Sixteen years ago, I caught a virus that sent my body into permanent precarity. Every choice I make is within this context, and every environment I act in: is there space for me to sit down and rest? Will this doctor believe my experiences or see the normal test results and ignore my needs? Will I be dinged in this job interview for needing to take the elevator rather than the stairs, or shunned or assumed to be drunk if I need to lie down in the middle of the dinner party?
My social existence is unsteady. My capacity for understanding and participation depends on the whims of the weather, my sleep cycle, food, medications, and more. I am fortunate to have family support and not be in danger of losing my housing or healthcare, but my disability means I am permanently dependent. My body requires breaks unpredictably; my brain is neuroatypical. I am both an extremely inefficient worker (because my productivity is not consistently within the same hours with precisely timed breaks), and an efficient one (because I’ve learned to make up the difference).
The concept of disability, in its current form, was birthed by the industrial revolution and its descendants. Mindsets and policies focused on workplace efficiency harm workers who do not fit the mold, disabled workers included. This is as true in factories like those that led to the mindset but also for those of us whose workplaces come with adjustable office chairs, ergonomic keyboards, sound-blocking cubicles. We are not as economically productive, particularly in a system that is not built for us, and thus we are less valuable, and thus the system is even less likely to accommodate us, even when legally required—and the legal requirements have holes you could drive a truck through.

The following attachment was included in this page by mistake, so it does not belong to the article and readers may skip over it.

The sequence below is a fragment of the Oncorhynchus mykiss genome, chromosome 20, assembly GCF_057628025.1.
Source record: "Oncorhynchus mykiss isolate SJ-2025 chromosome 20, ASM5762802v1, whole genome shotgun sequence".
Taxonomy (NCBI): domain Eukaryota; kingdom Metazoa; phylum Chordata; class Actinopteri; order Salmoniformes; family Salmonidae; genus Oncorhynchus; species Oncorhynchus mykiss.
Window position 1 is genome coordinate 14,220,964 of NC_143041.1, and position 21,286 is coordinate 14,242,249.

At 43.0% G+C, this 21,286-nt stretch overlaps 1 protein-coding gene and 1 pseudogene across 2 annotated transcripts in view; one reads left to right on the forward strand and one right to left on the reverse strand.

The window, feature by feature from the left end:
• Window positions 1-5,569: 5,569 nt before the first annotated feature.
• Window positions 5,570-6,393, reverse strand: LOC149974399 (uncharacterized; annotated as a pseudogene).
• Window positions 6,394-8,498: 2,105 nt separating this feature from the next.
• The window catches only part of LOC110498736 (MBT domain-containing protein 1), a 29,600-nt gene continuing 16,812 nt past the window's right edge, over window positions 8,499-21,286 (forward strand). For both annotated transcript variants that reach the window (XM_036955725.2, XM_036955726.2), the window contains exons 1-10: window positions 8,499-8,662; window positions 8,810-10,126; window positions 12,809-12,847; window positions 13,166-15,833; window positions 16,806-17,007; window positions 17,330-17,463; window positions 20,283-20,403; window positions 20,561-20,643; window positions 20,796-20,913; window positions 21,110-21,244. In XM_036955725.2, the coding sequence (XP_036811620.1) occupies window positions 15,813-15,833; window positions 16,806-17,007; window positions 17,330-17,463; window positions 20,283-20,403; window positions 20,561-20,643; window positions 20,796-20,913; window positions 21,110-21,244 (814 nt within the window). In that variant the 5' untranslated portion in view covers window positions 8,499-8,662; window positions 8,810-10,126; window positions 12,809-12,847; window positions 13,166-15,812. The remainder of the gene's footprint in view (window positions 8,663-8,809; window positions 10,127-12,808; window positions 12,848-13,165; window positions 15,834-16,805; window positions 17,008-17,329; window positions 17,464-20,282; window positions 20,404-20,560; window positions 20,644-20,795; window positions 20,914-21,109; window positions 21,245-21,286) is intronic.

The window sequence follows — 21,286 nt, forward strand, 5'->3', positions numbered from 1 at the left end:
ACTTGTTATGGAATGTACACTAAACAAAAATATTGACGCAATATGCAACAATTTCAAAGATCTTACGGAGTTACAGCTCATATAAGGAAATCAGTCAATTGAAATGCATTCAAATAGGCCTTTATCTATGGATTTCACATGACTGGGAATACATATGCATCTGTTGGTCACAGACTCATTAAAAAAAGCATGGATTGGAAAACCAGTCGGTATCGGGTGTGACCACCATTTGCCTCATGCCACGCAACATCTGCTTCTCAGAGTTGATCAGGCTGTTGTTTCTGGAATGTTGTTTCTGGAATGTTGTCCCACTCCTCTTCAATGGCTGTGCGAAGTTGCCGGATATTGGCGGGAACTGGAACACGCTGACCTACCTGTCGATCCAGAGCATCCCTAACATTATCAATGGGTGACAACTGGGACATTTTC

In Neoliberalism and Embodied Precarity: Some Crip Responses, Margit Shildrick muses on debility, disability, and precarity. In her view, debility is the embodied where precarity is the social, but debility (in my view) leaves room for a steadiness in the condition in question, whereas precarity implies, well, precariousness. A chance of an unpredictable change, a big loss or potential loss of capacity, at any moment, and that maps onto my chronically ill body experiences much more precisely. Bioprecarious people, like me, are permanently liminal. We are seen as partial people by workplaces, friends, volunteer organizations—perhaps we benefit from their charity, but are too unpredictable to be worth hiring on.
Unlike sickly daughters in old novels and other fictional examples, my bioprecarity is not theoretical; it is not a stand-in for moral frailty or female fragility (I am not a woman, though I am frequently perceived as such). My bioprecarity does not turn off when I need it to, or when I find love or fulfillment, or when it stops serving the plot. I am stuck like this. If capitalism were abolished, if we mysteriously and magically came to an all-minimum-needs-met basis for survival, I and people like me would still be living an uneven, unpredictable life.